The book is both reality check and detailed manual.  While the exhaustive machinations of startup finance can be overwhelming for the casual reader, both novice and seasoned entrepreneurs will find a thorough and practical guide for circumnavigating the many threats that a new business will encounter.  The cover promotes “100 Insider Rules for Beating the Odds…”, while the dedication celebrates the rule-breakers who “make this world a better and more interesting place.”  The resolution of this apparent contradiction?  You have to know the rules before deciding which ones you can afford to break.  Think of them more as “prime directives.”  Bend and break them if you must, but never forget them.

The 100 rules span the 5 main sections of the book.   Here are a few key thoughts.

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Mapping Network Security Resilience To The NIST Cybersecurity Framework (by Keith Bromley)

Mapping Network Security Resilience To The NIST Cybersecurity Framework!

On May 11, 2017 President Trump issued his Presidential Executive Order 13800. As part of this executive order, all government agency heads will be held accountable for implementing solutions and managing the risks associated with threats to our nation’s cybersecurity and thus must take immediate action to review cybersecurity protocols in order to upgrade each department’s IT infrastructure. Furthermore, the executive order mandates the use of the NIST Framework for Improving Critical Infrastructure Cybersecurity within government agencies.

The NIST Framework for Improving Critical Infrastructure Cybersecurity provides a common language for understanding, managing, and expressing cybersecurity risk. This framework is built upon concepts to organize information, enable risk management decisions, address threats, and improve through lessons learned.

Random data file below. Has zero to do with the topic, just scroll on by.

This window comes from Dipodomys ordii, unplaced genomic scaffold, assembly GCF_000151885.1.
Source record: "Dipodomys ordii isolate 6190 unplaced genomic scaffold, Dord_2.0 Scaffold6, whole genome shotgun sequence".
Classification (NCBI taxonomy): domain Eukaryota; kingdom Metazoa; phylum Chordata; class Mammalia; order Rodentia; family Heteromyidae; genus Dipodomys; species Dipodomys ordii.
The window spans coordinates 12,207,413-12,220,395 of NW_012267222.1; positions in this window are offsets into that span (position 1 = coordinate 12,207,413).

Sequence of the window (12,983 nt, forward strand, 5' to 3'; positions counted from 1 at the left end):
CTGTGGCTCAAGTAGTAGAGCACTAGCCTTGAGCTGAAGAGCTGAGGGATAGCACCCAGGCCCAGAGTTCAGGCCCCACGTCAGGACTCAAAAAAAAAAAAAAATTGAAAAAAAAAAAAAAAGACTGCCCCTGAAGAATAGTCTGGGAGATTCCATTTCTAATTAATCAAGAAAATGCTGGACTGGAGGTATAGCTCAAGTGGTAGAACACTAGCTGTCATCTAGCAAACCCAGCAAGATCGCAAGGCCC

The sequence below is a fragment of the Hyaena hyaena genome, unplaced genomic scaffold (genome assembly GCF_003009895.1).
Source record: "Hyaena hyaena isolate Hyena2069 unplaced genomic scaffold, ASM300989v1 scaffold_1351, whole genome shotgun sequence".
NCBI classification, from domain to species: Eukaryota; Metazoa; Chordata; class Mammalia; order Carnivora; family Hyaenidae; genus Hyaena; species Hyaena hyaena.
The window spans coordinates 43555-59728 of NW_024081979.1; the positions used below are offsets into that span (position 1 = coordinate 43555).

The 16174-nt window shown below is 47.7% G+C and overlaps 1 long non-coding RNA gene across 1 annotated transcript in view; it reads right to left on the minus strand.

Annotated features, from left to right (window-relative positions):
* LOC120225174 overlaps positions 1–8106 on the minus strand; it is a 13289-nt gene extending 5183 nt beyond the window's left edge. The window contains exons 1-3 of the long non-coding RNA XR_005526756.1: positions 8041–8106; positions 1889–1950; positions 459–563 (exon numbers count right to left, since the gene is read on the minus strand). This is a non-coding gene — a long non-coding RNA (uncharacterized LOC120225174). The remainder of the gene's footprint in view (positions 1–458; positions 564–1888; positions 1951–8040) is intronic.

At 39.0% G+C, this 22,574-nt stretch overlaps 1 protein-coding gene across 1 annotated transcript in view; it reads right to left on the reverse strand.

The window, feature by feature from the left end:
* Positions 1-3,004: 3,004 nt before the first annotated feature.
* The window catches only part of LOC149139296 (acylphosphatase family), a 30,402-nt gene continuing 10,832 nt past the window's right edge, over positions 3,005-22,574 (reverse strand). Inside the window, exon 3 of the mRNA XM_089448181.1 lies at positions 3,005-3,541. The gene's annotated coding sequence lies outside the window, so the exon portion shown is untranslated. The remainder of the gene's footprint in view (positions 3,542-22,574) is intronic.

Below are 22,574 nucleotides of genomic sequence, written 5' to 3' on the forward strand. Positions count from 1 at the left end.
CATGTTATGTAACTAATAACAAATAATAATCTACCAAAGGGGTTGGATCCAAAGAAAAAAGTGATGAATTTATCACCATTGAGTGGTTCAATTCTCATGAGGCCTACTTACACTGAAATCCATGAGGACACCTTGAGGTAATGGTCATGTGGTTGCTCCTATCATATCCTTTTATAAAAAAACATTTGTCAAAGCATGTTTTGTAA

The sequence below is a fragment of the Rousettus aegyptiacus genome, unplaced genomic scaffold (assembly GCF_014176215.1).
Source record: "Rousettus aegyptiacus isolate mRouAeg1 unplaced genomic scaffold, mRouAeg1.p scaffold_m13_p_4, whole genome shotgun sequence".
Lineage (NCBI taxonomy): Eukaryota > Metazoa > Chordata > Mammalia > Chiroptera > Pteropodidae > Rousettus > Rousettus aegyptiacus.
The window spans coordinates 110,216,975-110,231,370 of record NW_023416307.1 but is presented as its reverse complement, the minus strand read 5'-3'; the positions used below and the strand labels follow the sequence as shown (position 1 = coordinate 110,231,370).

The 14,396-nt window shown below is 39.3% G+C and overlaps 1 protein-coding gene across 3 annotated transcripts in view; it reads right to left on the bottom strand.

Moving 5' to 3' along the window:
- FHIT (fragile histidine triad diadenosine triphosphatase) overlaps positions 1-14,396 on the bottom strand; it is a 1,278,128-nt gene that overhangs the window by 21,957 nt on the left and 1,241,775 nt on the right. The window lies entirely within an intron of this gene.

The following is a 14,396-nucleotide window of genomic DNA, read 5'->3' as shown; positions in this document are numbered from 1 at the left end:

The foundation to these concepts are aligned within five core functions:

  • Identify
  • Protect
  • Detect
  • Respond
  • Recover

A new whitepaper from Ixia (a Keysight Business) called Deploying a Layered Visibility and Cybersecurity Architecture provides an overview of how to combine a visibility architecture with a security architecture to address the NIST architecture. The following excerpt provides a short of overview of how to accomplish this. A full discussion on the subject is contained within the whitepaper.

Review the foundation concepts - Framework-01

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Mysteries (by Paul W. Smith)

Black Box with question mark

Mysteries abound where most we seek for answers.” – Ray Bradbury

There are good mysteries and bad mysteries.  If you are relaxing next to the pool with a best-selling mystery novel, that’s good.  If your doctor is baffled by your “mysterious” symptoms, that’s bad.    Puzzling mysteries can be challenging, frustrating, or even concerning.  Since the beginning of time, mankind has been intrigued by mysteries.  All the while, science has relentlessly pursued explanations, the purpose of which is to eliminate mysteries. 

Magic - the kind that’s performed by a magician - trades on our fascination with mysterious things – pulling a rabbit out of a hat or sawing an assistant in half.  One of my personal favorites is the up-close, sleight-of-hand magic that relies on technique and distraction.   In many cases, I know what the magician must have done, but he does it so well that it still has a pleasantly mysterious feel to it. 

Science fiction literature, another personal favorite, often creates mystery by flirting with the boundary between plausible fantasy and reality.  Prolific science fiction writer and futurist Arthur C. Clarke is known for his Third Law, which says that “Any technology sufficiently advanced is indistinguishable from magic.”  Sir Arthur passed away in 2008, but his Third Law has never been more relevant.